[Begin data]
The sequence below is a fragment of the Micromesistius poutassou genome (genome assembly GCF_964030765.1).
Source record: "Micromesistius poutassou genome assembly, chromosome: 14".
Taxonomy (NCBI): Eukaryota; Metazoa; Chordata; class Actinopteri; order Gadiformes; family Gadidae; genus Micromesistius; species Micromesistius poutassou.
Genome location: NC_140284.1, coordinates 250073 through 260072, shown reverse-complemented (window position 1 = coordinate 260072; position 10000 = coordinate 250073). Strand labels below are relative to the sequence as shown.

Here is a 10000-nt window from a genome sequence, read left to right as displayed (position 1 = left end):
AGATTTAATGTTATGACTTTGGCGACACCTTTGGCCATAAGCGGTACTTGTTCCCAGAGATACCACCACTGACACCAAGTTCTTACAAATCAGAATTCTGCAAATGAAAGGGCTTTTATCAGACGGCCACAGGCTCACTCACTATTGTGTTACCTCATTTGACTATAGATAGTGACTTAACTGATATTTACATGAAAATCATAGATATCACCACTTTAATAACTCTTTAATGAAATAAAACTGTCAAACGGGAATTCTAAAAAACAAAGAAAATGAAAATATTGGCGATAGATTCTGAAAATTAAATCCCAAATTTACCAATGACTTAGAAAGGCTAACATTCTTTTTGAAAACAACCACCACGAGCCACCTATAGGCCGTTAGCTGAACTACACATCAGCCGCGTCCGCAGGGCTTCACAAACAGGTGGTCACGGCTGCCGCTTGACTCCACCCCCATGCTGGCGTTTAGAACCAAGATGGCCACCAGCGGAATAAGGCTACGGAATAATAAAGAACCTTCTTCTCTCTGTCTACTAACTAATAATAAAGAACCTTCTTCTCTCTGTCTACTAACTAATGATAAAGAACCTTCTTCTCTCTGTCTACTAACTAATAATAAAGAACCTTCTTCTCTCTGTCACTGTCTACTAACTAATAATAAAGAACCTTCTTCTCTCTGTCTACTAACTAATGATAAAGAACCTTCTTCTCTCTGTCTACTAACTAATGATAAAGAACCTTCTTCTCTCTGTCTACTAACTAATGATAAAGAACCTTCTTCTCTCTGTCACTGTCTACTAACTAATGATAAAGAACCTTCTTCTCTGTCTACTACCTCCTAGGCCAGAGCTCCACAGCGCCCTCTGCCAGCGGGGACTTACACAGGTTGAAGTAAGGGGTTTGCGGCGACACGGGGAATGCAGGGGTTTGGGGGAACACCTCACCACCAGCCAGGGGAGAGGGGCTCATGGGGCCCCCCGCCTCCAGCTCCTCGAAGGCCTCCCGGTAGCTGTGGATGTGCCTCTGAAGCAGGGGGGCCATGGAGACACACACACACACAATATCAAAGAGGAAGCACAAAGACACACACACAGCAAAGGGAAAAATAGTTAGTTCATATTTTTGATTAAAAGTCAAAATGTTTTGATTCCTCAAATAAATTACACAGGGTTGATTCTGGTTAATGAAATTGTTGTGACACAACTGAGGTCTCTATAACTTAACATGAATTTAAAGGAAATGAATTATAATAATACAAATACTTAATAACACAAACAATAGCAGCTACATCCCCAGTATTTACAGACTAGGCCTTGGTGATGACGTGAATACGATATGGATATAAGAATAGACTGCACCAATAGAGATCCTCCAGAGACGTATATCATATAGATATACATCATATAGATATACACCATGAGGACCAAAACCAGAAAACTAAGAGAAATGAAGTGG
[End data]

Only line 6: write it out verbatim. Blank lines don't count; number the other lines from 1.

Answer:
AGATTTAATGTTATGACTTTGGCGACACCTTTGGCCATAAGCGGTACTTGTTCCCAGAGATACCACCACTGACACCAAGTTCTTACAAATCAGAATTCTGCAAATGAAAGGGCTTTTATCAGACGGCCACAGGCTCACTCACTATTGTGTTACCTCATTTGACTATAGATAGTGACTTAACTGATATTTACATGAAAATCATAGATATCACCACTTTAATAACTCTTTAATGAAATAAAACTGTCAAACGGGAATTCTAAAAAACAAAGAAAATGAAAATATTGGCGATAGATTCTGAAAATTAAATCCCAAATTTACCAATGACTTAGAAAGGCTAACATTCTTTTTGAAAACAACCACCACGAGCCACCTATAGGCCGTTAGCTGAACTACACATCAGCCGCGTCCGCAGGGCTTCACAAACAGGTGGTCACGGCTGCCGCTTGACTCCACCCCCATGCTGGCGTTTAGAACCAAGATGGCCACCAGCGGAATAAGGCTACGGAATAATAAAGAACCTTCTTCTCTCTGTCTACTAACTAATAATAAAGAACCTTCTTCTCTCTGTCTACTAACTAATGATAAAGAACCTTCTTCTCTCTGTCTACTAACTAATAATAAAGAACCTTCTTCTCTCTGTCACTGTCTACTAACTAATAATAAAGAACCTTCTTCTCTCTGTCTACTAACTAATGATAAAGAACCTTCTTCTCTCTGTCTACTAACTAATGATAAAGAACCTTCTTCTCTCTGTCTACTAACTAATGATAAAGAACCTTCTTCTCTCTGTCACTGTCTACTAACTAATGATAAAGAACCTTCTTCTCTGTCTACTACCTCCTAGGCCAGAGCTCCACAGCGCCCTCTGCCAGCGGGGACTTACACAGGTTGAAGTAAGGGGTTTGCGGCGACACGGGGAATGCAGGGGTTTGGGGGAACACCTCACCACCAGCCAGGGGAGAGGGGCTCATGGGGCCCCCCGCCTCCAGCTCCTCGAAGGCCTCCCGGTAGCTGTGGATGTGCCTCTGAAGCAGGGGGGCCATGGAGACACACACACACACAATATCAAAGAGGAAGCACAAAGACACACACACAGCAAAGGGAAAAATAGTTAGTTCATATTTTTGATTAAAAGTCAAAATGTTTTGATTCCTCAAATAAATTACACAGGGTTGATTCTGGTTAATGAAATTGTTGTGACACAACTGAGGTCTCTATAACTTAACATGAATTTAAAGGAAATGAATTATAATAATACAAATACTTAATAACACAAACAATAGCAGCTACATCCCCAGTATTTACAGACTAGGCCTTGGTGATGACGTGAATACGATATGGATATAAGAATAGACTGCACCAATAGAGATCCTCCAGAGACGTATATCATATAGATATACATCATATAGATATACACCATGAGGACCAAAACCAGAAAACTAAGAGAAATGAAGTGG